Venkman is figure 1 in the first assortment of the Plasma Series.  He’s one of the assortment’s two double-packs, which makes some sense, seeing as he’s kind of the front man of the whole thing.  The figure stands just over 6 inches tall and he has 29 points of articulation.  Venkman has several parts in common with yesterday’s Egon figure, but does get a new head, as well as new shins, showcasing Venkman’s more lax approach to wearing his jumpsuit and boots.  The body sculpt being the same between these two isn’t too unreasonable, and it means that it’s still a pretty solid sculpt in its own right.  The new shins work well with the other pieces, and do a respectable job of recreating that slightly unique appearance.  His new head sculpt is, of course, the main piece of interest here.  It’s definitely not as nice as the Egon sculpt.  I think there’s definitely a lot of Bill Murray in the sculpt, certainly more than some attempts we’ve seen, but it’s not quite on the mark.  There are some angles where the likeness really peeks through (especially when viewed from the left), and others where he looks far more like Bing Crosby.  In general, I think it’s a little bit cartoony.  Given the cartooniness of Mattel’s take as well, I have to wonder if that might actually be something coming from Murray himself; I know some actors can be weird about likenesses being too close to their actual appearance.  Venkman’s paint work is pretty close to Egon’s, albeit with the expected changes to the head and legs, as well as the new name on the name tag.  I did find that the face application wasn’t quite as strong on Venkman, which may be contributing somewhat to the issues with the likeness.  Venkman is packed with the same removable proton pack as Egon, as well as a ghost trap, and one of the Terror Dog’s right legs.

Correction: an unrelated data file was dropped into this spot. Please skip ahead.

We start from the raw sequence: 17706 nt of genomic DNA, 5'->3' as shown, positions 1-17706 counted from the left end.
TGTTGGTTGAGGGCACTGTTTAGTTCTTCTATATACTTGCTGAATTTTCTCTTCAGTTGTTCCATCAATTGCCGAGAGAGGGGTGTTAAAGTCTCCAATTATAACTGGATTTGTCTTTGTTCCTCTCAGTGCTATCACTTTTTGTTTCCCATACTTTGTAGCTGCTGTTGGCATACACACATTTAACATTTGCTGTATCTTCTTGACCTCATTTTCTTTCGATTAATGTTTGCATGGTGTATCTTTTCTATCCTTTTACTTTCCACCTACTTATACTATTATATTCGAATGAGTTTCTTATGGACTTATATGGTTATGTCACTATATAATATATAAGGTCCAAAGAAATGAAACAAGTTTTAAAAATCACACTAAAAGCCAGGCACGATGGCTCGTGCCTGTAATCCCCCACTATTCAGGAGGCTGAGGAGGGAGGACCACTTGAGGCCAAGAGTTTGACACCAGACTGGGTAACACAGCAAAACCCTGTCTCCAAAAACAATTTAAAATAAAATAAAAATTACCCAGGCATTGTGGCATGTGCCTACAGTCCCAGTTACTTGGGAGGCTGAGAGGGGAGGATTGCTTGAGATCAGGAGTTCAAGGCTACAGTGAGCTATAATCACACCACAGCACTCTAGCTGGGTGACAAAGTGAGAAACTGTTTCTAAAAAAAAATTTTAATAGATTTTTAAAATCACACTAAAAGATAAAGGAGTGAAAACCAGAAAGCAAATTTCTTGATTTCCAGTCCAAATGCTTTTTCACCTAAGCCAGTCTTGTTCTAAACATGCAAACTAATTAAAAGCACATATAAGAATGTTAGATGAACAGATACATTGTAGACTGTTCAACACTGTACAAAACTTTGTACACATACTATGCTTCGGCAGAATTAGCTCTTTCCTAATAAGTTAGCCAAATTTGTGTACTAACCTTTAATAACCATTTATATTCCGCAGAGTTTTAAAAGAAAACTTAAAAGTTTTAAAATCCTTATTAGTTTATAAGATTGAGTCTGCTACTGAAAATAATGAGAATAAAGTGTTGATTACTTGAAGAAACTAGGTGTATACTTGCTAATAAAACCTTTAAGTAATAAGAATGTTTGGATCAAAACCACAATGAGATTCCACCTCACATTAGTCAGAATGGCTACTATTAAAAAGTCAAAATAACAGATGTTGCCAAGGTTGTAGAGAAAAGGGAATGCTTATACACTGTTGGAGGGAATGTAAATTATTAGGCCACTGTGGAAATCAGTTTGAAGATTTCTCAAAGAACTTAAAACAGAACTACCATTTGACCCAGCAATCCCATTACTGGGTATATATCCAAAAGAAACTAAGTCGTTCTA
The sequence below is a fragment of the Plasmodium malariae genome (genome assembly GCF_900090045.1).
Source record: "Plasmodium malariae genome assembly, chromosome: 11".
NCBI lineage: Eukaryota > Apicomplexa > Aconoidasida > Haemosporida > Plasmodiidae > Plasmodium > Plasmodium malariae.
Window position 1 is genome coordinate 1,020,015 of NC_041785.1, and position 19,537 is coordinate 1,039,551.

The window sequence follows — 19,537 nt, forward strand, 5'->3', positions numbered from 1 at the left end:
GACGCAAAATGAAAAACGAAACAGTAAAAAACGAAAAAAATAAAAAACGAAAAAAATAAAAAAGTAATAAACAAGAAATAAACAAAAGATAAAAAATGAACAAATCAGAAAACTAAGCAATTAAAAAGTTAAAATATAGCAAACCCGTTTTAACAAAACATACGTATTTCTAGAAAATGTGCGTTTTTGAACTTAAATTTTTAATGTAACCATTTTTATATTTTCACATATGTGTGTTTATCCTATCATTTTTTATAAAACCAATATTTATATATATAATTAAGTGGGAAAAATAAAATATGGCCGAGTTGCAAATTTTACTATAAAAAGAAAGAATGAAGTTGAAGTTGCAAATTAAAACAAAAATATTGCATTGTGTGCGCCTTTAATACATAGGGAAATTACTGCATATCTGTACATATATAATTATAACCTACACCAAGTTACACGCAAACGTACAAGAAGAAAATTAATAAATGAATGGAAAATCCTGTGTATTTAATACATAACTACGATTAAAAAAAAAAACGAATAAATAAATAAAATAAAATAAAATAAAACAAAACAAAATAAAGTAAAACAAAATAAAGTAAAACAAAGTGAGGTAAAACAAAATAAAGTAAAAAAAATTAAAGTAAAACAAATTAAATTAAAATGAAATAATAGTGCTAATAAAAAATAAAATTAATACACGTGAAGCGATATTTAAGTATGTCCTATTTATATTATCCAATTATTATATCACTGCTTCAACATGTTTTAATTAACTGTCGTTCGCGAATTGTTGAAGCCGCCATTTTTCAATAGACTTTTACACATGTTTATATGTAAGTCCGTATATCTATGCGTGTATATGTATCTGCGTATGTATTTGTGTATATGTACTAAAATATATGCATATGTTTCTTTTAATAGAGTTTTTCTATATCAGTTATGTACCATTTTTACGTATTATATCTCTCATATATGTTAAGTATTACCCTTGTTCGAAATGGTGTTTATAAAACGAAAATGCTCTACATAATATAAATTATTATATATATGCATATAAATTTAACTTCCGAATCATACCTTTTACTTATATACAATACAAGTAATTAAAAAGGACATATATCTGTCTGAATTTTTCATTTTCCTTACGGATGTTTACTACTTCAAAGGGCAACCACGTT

THE ME HALF OF THE EQUATION

Venkman always seems to draw the short straw, no matter who’s handling the line.  Neither Mattel, nor DST had much luck with him either, and he’s definitely the weakest of Hasbro’s set.  That being said, they managed to land it a bit better on their first attempt than others, and I think he really only sticks out as the worst because of how high the bar is with the others.  He’s not a bad figure by any stretch of the imagination, and he certainly could have been much worse.  And, hey, at least he’s not permanently slimed, or weirdly replaced by a Walter Peck figure.  That would be weird, wouldn’t it?

Thanks to my sponsors at All Time Toys for setting me up with this figure.  They’re currently sold out of their initial shipment of the line, but should be getting more soon.  If you’re looking for other toys both old and new, please check out their website and their eBay storefront.

#2450: Egon Spengler

EGON SPENGLER

GHOSTBUSTERS: THE PLASMA SERIES (HASBRO)

“When ghastly ghouls and spooky specters come looking to paint the town dead, the Ghostbusters are ready to answer the call! Egon Spengler’s like a proton: he always stays positive!”

We went 25 years without any proper toy coverage of the first Ghostbusters, but since hitting that 25th marker, we haven’t exactly had a shortage, especially in terms of collector-oriented lines.  Mattel got in on the scene in 2009, with a line of articulated six-inch figures, which ran for a couple of years through their Matty Collector site.  Diamond Select Toys initially picked up the license for Minimates, but eventually expanded that to their 7-inch Select format.  Even Mezco got into the game, with a set of the main team as part of their One:12 Collective last year.  At the start of this year, Hasbro announced that they were the latest holders of the Ghostbusters master license.  So, are we treading on the same ground again, or will Hasbro well and truly make it their own?  Well, to help answer that question, I’m going to be doing things here ever so slightly differently, and making a rather direct comparison between two versions of my man Egon, one being Hasbro’s new one, and the other being Mattel’s old offering (originally given its own review here).  Let’s jump right on in.

THE FIGURE ITSELF